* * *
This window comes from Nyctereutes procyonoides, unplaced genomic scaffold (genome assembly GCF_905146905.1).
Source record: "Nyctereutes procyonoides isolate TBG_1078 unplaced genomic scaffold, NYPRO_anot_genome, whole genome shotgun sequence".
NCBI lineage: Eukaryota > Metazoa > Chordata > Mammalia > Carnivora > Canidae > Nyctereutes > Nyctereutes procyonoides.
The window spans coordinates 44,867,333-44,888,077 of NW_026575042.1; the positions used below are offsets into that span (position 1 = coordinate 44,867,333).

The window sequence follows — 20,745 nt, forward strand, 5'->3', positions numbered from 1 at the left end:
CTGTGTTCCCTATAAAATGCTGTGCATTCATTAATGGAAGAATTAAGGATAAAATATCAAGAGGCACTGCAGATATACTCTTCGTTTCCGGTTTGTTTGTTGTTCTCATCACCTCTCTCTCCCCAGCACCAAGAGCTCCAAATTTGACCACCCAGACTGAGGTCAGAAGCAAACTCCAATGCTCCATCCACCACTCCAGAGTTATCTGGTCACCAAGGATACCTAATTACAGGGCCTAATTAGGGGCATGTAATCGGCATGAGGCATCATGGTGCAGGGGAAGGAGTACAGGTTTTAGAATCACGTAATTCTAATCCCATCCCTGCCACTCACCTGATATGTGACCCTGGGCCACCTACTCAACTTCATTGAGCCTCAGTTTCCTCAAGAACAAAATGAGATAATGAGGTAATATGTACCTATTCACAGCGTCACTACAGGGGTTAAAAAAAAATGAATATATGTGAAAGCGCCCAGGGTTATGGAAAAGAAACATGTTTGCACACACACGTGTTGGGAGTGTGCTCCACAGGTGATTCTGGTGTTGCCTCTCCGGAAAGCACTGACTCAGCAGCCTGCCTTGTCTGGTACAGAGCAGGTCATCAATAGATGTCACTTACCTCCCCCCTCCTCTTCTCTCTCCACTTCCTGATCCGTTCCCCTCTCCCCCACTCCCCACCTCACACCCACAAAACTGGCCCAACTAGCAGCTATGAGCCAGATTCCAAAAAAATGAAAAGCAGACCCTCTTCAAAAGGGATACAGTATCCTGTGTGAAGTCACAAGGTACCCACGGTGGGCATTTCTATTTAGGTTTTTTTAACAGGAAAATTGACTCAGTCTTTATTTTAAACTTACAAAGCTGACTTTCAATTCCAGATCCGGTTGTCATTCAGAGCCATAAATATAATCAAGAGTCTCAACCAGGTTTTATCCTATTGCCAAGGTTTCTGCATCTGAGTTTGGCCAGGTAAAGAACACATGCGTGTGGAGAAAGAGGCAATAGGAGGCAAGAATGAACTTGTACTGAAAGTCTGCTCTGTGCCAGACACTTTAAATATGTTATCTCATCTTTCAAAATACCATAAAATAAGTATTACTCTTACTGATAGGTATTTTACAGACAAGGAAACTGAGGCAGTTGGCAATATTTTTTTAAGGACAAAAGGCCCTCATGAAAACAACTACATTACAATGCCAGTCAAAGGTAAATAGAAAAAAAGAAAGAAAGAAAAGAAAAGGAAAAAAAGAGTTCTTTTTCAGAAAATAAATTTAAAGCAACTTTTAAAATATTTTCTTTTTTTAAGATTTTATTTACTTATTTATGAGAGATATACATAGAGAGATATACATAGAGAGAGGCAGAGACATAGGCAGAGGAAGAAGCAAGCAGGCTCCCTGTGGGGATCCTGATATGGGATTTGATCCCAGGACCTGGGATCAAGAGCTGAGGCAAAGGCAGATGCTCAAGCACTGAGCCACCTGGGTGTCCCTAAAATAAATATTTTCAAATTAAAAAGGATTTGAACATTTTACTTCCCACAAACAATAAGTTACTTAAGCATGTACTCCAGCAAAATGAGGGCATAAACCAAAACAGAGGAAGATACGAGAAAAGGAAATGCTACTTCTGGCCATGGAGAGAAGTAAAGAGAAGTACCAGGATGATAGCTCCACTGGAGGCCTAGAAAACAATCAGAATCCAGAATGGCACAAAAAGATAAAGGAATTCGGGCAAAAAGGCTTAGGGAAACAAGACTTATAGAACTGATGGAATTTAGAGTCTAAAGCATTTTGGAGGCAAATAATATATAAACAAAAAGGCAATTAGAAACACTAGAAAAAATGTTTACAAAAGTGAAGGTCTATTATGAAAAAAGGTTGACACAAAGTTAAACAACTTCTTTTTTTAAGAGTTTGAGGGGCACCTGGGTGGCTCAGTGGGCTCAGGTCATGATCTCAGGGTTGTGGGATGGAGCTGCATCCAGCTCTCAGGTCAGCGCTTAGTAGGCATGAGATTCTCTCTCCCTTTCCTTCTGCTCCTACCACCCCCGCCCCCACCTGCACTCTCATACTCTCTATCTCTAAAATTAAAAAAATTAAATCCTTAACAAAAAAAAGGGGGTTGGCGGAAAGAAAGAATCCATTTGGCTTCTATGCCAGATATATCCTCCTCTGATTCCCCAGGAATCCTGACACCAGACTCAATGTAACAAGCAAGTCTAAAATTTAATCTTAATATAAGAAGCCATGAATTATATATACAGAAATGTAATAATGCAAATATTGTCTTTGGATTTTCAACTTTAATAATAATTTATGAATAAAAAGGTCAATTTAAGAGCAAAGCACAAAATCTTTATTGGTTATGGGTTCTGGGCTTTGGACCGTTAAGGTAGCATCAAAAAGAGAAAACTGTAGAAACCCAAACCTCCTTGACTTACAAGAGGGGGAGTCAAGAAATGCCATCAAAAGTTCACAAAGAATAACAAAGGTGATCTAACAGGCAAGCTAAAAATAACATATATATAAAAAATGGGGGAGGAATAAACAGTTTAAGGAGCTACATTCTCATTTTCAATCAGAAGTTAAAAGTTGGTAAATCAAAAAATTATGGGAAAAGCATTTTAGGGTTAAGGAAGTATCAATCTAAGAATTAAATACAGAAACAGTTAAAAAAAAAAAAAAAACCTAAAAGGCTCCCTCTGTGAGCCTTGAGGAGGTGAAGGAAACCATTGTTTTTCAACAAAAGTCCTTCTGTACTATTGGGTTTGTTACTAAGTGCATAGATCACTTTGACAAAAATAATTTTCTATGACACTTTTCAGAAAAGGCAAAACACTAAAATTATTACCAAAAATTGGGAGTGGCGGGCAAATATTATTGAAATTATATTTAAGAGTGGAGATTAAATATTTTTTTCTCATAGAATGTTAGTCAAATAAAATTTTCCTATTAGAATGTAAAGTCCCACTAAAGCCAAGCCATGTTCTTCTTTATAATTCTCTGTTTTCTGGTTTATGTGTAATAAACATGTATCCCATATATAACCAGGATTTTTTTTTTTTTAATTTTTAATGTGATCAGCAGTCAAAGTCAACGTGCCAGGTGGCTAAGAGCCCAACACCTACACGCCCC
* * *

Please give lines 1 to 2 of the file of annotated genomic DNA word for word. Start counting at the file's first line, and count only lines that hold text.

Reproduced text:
This window comes from Nyctereutes procyonoides, unplaced genomic scaffold (genome assembly GCF_905146905.1).
Source record: "Nyctereutes procyonoides isolate TBG_1078 unplaced genomic scaffold, NYPRO_anot_genome, whole genome shotgun sequence".